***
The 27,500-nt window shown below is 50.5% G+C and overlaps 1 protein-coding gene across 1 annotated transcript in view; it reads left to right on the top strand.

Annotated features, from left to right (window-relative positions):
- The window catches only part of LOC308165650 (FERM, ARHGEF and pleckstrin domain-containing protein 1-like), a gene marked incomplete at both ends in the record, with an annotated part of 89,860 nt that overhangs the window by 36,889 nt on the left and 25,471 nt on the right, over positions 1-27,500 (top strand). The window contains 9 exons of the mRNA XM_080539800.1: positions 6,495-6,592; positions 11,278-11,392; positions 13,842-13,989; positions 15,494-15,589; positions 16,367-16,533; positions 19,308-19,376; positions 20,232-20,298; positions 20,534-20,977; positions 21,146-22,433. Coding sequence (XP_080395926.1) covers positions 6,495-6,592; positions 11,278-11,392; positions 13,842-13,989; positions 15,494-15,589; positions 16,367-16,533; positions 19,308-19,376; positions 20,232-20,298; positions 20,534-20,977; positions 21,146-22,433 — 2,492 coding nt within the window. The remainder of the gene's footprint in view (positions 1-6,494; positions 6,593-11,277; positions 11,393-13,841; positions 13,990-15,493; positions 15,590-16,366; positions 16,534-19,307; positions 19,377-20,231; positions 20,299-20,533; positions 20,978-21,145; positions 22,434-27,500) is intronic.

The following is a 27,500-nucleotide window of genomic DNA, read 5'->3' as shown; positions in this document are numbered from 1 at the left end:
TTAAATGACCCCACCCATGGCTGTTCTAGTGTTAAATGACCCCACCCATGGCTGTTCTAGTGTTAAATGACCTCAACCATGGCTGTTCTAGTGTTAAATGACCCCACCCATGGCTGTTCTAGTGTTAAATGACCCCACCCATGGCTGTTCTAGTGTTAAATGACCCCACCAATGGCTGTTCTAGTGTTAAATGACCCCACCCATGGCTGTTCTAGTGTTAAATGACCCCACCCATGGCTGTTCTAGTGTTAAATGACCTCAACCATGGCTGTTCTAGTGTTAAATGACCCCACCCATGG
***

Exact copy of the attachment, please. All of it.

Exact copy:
The 27,500-nt window shown below is 50.5% G+C and overlaps 1 protein-coding gene across 1 annotated transcript in view; it reads left to right on the top strand.

Annotated features, from left to right (window-relative positions):
- The window catches only part of LOC308165650 (FERM, ARHGEF and pleckstrin domain-containing protein 1-like), a gene marked incomplete at both ends in the record, with an annotated part of 89,860 nt that overhangs the window by 36,889 nt on the left and 25,471 nt on the right, over positions 1-27,500 (top strand). The window contains 9 exons of the mRNA XM_080539800.1: positions 6,495-6,592; positions 11,278-11,392; positions 13,842-13,989; positions 15,494-15,589; positions 16,367-16,533; positions 19,308-19,376; positions 20,232-20,298; positions 20,534-20,977; positions 21,146-22,433. Coding sequence (XP_080395926.1) covers positions 6,495-6,592; positions 11,278-11,392; positions 13,842-13,989; positions 15,494-15,589; positions 16,367-16,533; positions 19,308-19,376; positions 20,232-20,298; positions 20,534-20,977; positions 21,146-22,433 — 2,492 coding nt within the window. The remainder of the gene's footprint in view (positions 1-6,494; positions 6,593-11,277; positions 11,393-13,841; positions 13,990-15,493; positions 15,590-16,366; positions 16,534-19,307; positions 19,377-20,231; positions 20,299-20,533; positions 20,978-21,145; positions 22,434-27,500) is intronic.

The following is a 27,500-nucleotide window of genomic DNA, read 5'->3' as shown; positions in this document are numbered from 1 at the left end:
TTAAATGACCCCACCCATGGCTGTTCTAGTGTTAAATGACCCCACCCATGGCTGTTCTAGTGTTAAATGACCTCAACCATGGCTGTTCTAGTGTTAAATGACCCCACCCATGGCTGTTCTAGTGTTAAATGACCCCACCCATGGCTGTTCTAGTGTTAAATGACCCCACCAATGGCTGTTCTAGTGTTAAATGACCCCACCCATGGCTGTTCTAGTGTTAAATGACCCCACCCATGGCTGTTCTAGTGTTAAATGACCTCAACCATGGCTGTTCTAGTGTTAAATGACCCCACCCATGG